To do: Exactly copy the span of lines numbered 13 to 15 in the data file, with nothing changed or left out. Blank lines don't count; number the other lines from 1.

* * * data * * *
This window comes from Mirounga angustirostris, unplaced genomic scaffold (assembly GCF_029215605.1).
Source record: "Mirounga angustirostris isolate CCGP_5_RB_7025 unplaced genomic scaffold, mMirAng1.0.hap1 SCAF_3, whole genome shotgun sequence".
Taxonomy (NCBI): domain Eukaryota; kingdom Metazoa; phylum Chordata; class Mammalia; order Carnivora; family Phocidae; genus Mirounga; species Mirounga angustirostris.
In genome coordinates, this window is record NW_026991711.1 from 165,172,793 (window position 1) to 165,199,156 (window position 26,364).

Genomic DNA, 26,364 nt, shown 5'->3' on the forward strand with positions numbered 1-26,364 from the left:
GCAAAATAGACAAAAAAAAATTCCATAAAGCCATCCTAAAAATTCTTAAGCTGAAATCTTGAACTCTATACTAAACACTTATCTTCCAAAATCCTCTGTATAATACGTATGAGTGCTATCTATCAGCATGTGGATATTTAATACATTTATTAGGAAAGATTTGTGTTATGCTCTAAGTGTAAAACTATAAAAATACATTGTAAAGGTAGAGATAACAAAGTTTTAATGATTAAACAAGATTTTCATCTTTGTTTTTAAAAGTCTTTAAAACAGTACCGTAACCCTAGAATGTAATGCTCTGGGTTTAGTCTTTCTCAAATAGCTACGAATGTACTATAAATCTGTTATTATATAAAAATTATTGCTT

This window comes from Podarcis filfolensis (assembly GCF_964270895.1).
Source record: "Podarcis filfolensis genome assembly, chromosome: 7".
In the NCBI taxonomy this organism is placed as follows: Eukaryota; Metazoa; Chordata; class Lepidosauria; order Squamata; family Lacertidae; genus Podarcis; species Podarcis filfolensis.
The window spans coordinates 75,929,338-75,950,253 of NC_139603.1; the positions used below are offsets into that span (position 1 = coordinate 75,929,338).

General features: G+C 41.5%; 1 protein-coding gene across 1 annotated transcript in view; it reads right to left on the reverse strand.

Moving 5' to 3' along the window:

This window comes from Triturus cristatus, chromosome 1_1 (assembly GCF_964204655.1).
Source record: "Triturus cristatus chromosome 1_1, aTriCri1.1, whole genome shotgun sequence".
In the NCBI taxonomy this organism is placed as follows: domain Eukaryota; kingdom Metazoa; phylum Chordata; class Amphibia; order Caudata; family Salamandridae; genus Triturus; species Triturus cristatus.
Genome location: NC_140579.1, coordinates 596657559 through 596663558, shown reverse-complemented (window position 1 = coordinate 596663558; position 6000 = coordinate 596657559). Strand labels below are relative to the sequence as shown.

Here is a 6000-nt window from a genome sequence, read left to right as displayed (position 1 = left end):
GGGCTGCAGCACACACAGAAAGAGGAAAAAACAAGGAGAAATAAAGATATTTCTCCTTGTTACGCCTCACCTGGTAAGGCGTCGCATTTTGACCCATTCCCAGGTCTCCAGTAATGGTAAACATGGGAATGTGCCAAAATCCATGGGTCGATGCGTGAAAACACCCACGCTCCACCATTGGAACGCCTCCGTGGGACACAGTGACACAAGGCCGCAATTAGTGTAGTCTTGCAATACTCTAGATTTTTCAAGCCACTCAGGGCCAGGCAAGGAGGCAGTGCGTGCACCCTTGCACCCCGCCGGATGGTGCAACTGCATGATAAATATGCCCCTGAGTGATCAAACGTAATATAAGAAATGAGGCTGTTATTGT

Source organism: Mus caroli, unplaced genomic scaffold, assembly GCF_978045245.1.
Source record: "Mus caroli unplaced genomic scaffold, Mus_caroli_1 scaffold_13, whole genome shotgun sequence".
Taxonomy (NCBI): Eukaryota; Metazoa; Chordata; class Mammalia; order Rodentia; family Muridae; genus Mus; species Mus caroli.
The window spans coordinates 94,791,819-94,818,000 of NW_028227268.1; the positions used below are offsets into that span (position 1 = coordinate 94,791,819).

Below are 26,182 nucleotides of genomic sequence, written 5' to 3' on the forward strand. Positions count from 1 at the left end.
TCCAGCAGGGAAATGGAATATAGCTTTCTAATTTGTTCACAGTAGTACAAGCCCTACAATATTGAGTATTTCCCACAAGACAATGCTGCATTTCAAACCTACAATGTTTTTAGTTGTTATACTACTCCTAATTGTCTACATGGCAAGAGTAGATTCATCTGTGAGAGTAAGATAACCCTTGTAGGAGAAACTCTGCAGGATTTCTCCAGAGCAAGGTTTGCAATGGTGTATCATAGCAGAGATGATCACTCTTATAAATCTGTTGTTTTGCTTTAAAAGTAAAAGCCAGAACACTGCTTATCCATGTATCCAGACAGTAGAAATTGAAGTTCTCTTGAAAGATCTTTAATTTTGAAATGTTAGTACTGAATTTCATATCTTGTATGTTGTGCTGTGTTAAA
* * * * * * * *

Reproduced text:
This window comes from Triturus cristatus, chromosome 1_1 (assembly GCF_964204655.1).
Source record: "Triturus cristatus chromosome 1_1, aTriCri1.1, whole genome shotgun sequence".
In the NCBI taxonomy this organism is placed as follows: domain Eukaryota; kingdom Metazoa; phylum Chordata; class Amphibia; order Caudata; family Salamandridae; genus Triturus; species Triturus cristatus.